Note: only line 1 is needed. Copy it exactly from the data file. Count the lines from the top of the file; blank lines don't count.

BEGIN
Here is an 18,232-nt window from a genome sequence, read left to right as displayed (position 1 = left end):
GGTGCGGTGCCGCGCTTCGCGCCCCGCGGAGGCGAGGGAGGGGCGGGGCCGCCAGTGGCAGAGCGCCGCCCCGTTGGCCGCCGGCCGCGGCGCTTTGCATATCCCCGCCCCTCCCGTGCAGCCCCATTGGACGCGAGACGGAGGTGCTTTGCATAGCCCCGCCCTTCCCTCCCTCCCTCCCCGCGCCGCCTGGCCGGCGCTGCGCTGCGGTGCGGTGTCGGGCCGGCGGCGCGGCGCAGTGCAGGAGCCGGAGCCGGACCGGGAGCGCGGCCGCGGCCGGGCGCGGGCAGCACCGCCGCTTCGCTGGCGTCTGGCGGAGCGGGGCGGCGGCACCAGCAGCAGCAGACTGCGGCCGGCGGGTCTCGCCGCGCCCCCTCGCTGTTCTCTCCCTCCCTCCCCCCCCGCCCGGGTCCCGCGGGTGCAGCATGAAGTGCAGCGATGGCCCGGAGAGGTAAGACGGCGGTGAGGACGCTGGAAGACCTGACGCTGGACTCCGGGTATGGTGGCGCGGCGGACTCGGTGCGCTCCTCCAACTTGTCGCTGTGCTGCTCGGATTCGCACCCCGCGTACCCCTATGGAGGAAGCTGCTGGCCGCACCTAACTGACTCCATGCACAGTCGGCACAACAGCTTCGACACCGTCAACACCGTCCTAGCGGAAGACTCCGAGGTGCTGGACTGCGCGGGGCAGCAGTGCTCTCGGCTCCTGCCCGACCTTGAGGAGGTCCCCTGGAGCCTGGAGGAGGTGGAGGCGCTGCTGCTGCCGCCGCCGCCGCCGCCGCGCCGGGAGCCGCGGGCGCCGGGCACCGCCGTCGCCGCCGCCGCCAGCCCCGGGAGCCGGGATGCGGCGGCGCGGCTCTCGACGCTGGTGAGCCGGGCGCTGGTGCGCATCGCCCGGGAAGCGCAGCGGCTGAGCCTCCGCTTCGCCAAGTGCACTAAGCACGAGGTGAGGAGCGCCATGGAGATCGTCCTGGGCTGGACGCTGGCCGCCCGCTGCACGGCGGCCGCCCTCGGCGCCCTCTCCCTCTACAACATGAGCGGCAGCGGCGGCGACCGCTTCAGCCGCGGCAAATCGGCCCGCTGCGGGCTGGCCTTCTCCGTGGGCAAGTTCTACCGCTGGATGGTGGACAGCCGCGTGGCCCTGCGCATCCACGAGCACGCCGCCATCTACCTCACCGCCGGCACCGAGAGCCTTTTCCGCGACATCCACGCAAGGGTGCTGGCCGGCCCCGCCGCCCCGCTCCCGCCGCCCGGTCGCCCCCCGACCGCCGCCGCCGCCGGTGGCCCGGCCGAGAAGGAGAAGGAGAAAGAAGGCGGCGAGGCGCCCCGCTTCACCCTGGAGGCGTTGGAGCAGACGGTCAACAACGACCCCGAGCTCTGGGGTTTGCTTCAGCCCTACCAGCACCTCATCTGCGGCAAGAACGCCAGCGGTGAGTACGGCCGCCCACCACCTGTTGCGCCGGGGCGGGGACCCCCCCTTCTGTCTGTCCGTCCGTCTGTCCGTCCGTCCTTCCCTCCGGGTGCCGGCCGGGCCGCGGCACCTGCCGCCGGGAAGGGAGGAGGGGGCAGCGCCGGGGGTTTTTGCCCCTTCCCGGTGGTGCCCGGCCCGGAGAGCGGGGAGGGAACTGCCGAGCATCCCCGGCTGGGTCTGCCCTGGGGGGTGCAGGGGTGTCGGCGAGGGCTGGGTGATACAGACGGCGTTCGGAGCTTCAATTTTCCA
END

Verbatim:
Here is an 18,232-nt window from a genome sequence, read left to right as displayed (position 1 = left end):